7. As my employer needs Mono packages for an upcoming software project, I was granted to work on Mono packages in worktime.

Install instructions


Add this line to your /etc/apt/sources.list file:

deb /

Now update the APT database and install mono-complete from that repository:

apt-get update
apt-get install mono-complete

UPDATE: Some people reported issues with xsp4 on Mono 3.0 that look like this:

An exception has occurred while generating HttpException page:
System.NullReferenceException: Object reference not set to an instance of an object
  at System.Web.Util.HttpEncoder.GetCustomEncoderFromConfig () [0x00000] in <filename unknown>:0
  at System.Lazy`1[System.Web.Util.HttpEncoder].InitValue () [0x00000] in <filename unknown>:0

I could track these issue down to an too old XSP version. The issue can be solved by building XSP from the git repository. This was also the reason I couldn't upload the preview packages to the official repositories.

UPDATE2: I have updated the repository with Mono 3.0.6 packages. An upload to Debian/Experimental and Ubuntu/Raring will happen very soonish as promised. The final packages for official inclusion need updated copyright information and library versioning as defined in the Debian Policy and Debian CLI Policy. Have fun Mono 3.0.6ing!

Posted Wed Oct 31 17:10:00 2012 Tags:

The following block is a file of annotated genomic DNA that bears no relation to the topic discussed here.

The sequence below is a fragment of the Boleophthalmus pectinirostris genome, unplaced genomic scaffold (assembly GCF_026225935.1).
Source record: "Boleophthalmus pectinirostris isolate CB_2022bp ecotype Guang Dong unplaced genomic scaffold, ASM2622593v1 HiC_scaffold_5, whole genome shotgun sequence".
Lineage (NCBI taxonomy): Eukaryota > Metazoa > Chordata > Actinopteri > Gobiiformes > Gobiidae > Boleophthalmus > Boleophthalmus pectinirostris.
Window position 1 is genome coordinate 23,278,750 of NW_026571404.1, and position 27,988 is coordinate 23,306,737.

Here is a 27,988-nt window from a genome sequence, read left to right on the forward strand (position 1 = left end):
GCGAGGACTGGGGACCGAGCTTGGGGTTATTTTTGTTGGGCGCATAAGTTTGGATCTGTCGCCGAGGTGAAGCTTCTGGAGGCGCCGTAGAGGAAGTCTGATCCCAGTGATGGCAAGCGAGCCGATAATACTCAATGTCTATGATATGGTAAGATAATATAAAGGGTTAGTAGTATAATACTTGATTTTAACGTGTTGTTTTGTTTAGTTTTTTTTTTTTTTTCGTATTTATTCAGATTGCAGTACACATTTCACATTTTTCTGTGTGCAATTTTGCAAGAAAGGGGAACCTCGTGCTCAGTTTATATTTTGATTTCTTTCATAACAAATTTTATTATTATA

This work is licensed under a Creative Commons Attribution-NoDerivs 3.0 Unported License. Creative Commons License

As longingly awaited I am very happy to announce Smuxi 0.8.10 codenamed "Tracy". During the development 8 bug reports and 15 feature requests in 136 commits were worked on making this release a major feature and minor bugfix release.

Screenshot of Smuxi 0.8.10 in action

Notable highlights in this release are:

Integrated Spell Checking

Everyone knows the "how do you spell that word again?" situation and either you don't care and send a possible typo or you go checking a dictionary which is kind of annoying. The good news is: with this release you no longer need to do that, as Smuxi includes automatic spell checking while you type messages. The bad news is that this feature is currently limited to Linux builds, and thus OSX and Windows build do not ship with it. The installers need to be extended and I haven't found pre-compiled OSX nor Windows binaries for the GTK+ spell checking library.

Screenshot of Smuxi 0.8.10 showing spell checking in action

Favicons for Server Tabs

Distinguishing server tabs can be difficult, especially if you have plenty of them. All server tabs have the same icon so you need to search for the right name. I wondered why this issue doesn't happen so easily with a web browser which usually also has lots of tabs open. Besides the page name there is the favicon right in front. So why can't Smuxi make use of that simple but effective technology? Well, now it does! You connect to a known network, and Smuxi will download and show the favicon of the website. It just works and does everything in the background for you.